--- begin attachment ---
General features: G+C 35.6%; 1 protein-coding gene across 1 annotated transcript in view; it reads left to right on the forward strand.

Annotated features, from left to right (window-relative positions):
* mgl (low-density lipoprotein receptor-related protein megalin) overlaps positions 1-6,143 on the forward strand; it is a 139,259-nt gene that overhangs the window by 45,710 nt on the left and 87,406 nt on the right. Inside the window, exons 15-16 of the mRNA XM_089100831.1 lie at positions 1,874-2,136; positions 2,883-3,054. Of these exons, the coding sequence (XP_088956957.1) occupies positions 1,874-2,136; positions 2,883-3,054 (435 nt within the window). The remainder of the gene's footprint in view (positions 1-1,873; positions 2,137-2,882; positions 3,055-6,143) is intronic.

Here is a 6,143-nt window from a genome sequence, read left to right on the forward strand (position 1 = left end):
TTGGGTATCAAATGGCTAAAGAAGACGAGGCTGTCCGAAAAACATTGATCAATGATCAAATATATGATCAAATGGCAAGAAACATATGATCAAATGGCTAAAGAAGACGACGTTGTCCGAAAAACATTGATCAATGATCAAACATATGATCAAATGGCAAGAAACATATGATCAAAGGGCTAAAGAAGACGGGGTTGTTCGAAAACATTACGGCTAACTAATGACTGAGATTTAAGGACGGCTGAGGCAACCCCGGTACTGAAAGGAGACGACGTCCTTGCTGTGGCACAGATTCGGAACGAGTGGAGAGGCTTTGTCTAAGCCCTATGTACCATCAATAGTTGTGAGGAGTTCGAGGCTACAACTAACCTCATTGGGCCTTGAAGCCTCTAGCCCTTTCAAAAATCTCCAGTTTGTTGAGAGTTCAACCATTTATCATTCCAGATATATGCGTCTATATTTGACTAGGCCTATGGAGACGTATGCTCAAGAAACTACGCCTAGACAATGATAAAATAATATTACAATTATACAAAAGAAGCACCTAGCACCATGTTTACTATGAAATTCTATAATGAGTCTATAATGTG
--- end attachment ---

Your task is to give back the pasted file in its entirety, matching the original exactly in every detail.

General features: G+C 35.6%; 1 protein-coding gene across 1 annotated transcript in view; it reads left to right on the forward strand.

Annotated features, from left to right (window-relative positions):
* mgl (low-density lipoprotein receptor-related protein megalin) overlaps positions 1-6,143 on the forward strand; it is a 139,259-nt gene that overhangs the window by 45,710 nt on the left and 87,406 nt on the right. Inside the window, exons 15-16 of the mRNA XM_089100831.1 lie at positions 1,874-2,136; positions 2,883-3,054. Of these exons, the coding sequence (XP_088956957.1) occupies positions 1,874-2,136; positions 2,883-3,054 (435 nt within the window). The remainder of the gene's footprint in view (positions 1-1,873; positions 2,137-2,882; positions 3,055-6,143) is intronic.

Here is a 6,143-nt window from a genome sequence, read left to right on the forward strand (position 1 = left end):
TTGGGTATCAAATGGCTAAAGAAGACGAGGCTGTCCGAAAAACATTGATCAATGATCAAATATATGATCAAATGGCAAGAAACATATGATCAAATGGCTAAAGAAGACGACGTTGTCCGAAAAACATTGATCAATGATCAAACATATGATCAAATGGCAAGAAACATATGATCAAAGGGCTAAAGAAGACGGGGTTGTTCGAAAACATTACGGCTAACTAATGACTGAGATTTAAGGACGGCTGAGGCAACCCCGGTACTGAAAGGAGACGACGTCCTTGCTGTGGCACAGATTCGGAACGAGTGGAGAGGCTTTGTCTAAGCCCTATGTACCATCAATAGTTGTGAGGAGTTCGAGGCTACAACTAACCTCATTGGGCCTTGAAGCCTCTAGCCCTTTCAAAAATCTCCAGTTTGTTGAGAGTTCAACCATTTATCATTCCAGATATATGCGTCTATATTTGACTAGGCCTATGGAGACGTATGCTCAAGAAACTACGCCTAGACAATGATAAAATAATATTACAATTATACAAAAGAAGCACCTAGCACCATGTTTACTATGAAATTCTATAATGAGTCTATAATGTG